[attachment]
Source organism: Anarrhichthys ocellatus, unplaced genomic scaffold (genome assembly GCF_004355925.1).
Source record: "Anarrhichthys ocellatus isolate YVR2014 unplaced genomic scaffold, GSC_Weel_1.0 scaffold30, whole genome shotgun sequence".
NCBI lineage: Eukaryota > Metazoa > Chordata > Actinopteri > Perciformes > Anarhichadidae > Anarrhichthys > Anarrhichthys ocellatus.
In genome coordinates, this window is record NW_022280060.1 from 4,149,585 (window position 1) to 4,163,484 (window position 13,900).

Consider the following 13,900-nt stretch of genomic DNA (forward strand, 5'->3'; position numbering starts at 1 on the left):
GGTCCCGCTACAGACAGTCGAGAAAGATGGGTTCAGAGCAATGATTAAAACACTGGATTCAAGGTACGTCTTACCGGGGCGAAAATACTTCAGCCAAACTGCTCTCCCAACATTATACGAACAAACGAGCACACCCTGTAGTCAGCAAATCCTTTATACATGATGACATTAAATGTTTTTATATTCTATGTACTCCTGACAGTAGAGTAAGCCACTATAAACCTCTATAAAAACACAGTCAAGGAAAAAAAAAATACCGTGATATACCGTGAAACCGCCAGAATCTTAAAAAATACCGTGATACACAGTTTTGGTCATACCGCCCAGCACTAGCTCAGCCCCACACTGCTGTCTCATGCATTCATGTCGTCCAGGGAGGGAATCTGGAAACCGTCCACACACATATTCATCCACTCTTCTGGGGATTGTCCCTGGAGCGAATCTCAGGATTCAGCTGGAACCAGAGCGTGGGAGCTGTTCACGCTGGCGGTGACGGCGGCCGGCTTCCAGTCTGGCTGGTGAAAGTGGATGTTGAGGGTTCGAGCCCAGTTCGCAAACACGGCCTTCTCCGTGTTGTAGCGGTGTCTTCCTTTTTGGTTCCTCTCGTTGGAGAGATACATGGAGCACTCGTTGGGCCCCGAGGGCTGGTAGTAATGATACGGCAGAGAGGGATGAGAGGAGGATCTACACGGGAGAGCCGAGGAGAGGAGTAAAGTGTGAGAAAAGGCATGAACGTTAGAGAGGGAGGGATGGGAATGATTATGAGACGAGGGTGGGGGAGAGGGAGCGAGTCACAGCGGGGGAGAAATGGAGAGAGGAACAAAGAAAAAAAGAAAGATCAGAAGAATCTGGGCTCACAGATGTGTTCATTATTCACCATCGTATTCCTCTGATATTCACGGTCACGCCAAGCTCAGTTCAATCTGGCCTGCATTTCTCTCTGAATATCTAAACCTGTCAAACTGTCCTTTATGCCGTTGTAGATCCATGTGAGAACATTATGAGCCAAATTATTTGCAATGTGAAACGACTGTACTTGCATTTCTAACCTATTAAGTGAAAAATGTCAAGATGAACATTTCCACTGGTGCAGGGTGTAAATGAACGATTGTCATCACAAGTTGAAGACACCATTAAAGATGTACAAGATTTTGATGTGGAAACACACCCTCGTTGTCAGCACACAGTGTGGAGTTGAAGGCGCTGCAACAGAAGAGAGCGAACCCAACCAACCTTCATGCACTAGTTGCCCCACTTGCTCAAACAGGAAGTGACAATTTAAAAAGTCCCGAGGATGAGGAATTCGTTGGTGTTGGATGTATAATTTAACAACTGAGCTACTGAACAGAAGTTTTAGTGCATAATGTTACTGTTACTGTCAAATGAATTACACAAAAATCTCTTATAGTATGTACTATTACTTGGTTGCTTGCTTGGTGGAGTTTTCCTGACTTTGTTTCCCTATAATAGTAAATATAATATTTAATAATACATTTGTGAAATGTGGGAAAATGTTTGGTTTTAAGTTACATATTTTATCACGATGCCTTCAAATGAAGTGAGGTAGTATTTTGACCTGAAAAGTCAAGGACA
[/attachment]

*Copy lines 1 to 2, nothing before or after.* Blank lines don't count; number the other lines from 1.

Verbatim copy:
Source organism: Anarrhichthys ocellatus, unplaced genomic scaffold (genome assembly GCF_004355925.1).
Source record: "Anarrhichthys ocellatus isolate YVR2014 unplaced genomic scaffold, GSC_Weel_1.0 scaffold30, whole genome shotgun sequence".